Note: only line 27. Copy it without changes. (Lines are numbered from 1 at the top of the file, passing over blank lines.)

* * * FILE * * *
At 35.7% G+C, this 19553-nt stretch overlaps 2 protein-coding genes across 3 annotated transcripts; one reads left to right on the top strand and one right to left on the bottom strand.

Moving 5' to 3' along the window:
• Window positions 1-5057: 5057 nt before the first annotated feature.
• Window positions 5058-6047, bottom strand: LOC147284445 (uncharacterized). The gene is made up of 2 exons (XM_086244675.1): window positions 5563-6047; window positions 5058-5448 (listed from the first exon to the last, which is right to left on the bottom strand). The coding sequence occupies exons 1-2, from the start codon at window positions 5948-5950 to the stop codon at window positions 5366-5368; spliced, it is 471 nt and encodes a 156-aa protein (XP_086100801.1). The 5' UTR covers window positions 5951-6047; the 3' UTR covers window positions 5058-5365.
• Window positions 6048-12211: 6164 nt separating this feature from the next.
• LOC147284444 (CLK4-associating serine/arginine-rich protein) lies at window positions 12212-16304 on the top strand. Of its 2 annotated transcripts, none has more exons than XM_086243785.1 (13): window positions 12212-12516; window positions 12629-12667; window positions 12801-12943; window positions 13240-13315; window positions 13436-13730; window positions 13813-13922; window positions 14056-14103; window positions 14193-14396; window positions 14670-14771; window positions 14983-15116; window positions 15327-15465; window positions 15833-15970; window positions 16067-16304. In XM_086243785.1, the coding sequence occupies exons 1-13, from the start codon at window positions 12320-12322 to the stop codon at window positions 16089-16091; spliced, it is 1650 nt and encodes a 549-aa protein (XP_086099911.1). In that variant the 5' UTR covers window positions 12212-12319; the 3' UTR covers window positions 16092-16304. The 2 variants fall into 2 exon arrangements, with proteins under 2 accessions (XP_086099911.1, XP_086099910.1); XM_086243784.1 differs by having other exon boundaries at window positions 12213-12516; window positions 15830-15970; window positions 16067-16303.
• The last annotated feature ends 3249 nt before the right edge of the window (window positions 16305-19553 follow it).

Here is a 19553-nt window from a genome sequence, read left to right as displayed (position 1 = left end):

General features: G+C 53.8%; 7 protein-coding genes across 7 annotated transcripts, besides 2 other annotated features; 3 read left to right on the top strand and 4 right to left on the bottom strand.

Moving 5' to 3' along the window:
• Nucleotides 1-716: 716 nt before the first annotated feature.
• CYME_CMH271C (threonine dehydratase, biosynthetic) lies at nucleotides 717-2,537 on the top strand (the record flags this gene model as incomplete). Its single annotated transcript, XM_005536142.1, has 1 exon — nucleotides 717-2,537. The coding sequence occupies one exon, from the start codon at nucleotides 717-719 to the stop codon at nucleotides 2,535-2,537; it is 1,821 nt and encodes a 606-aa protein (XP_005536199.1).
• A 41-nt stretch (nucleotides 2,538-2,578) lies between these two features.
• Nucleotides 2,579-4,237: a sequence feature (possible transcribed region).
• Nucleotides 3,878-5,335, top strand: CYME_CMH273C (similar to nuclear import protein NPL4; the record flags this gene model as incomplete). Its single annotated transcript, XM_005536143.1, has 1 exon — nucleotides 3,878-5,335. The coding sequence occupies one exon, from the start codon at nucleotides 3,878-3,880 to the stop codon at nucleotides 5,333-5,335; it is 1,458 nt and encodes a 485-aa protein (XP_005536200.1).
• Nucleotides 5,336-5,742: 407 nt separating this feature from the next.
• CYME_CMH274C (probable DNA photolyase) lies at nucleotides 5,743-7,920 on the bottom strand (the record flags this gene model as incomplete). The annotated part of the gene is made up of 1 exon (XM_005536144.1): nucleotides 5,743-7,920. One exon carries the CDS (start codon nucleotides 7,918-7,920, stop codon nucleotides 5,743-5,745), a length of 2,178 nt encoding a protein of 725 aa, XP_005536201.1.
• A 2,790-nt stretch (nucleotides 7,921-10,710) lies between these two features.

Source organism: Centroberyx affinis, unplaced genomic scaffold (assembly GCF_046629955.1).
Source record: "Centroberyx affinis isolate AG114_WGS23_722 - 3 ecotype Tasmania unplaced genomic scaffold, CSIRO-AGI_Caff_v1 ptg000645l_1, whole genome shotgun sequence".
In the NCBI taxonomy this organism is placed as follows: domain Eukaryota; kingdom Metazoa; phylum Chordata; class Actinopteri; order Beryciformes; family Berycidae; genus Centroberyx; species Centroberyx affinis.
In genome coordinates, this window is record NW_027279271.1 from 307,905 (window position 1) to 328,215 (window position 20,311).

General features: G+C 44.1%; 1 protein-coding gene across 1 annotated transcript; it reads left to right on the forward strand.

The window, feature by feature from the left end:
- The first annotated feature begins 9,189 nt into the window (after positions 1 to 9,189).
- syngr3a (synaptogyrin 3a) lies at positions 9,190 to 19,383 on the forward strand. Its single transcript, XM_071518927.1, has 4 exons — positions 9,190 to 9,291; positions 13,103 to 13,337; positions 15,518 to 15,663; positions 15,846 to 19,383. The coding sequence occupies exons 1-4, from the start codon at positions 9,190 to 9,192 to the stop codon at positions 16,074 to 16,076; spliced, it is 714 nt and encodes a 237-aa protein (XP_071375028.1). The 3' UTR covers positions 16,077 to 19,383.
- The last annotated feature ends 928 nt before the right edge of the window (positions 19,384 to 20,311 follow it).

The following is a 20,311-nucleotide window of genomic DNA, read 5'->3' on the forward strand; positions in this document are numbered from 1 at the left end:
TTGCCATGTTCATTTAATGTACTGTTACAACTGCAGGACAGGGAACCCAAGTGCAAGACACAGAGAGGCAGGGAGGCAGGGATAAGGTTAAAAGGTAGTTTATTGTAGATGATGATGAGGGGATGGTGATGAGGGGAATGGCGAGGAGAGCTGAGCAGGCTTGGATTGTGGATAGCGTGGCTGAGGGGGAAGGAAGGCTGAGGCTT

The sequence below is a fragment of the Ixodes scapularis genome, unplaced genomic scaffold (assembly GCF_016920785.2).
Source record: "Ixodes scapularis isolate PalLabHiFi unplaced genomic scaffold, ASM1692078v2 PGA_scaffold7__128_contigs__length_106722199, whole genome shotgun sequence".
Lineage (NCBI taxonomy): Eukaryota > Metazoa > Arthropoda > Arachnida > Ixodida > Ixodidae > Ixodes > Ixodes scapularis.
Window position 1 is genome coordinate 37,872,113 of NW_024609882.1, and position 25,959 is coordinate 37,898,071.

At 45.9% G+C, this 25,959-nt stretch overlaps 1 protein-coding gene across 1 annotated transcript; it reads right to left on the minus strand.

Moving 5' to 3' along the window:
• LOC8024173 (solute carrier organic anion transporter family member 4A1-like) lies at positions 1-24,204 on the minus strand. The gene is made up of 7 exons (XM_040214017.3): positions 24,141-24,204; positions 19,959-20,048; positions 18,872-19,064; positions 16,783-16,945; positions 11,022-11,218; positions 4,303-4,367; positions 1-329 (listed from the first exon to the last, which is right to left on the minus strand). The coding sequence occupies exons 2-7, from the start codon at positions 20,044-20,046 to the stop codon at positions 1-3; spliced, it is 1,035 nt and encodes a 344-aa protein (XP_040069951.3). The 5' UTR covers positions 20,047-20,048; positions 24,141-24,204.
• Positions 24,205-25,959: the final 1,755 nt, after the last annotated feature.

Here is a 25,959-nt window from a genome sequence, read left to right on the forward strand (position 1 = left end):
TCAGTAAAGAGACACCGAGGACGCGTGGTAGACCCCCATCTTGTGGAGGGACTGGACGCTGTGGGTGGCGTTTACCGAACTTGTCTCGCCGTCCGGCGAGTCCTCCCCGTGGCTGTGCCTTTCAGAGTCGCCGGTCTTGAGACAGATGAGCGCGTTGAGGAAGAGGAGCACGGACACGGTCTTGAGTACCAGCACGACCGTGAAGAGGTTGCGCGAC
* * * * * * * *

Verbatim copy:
- The last annotated feature ends 928 nt before the right edge of the window (positions 19,384 to 20,311 follow it).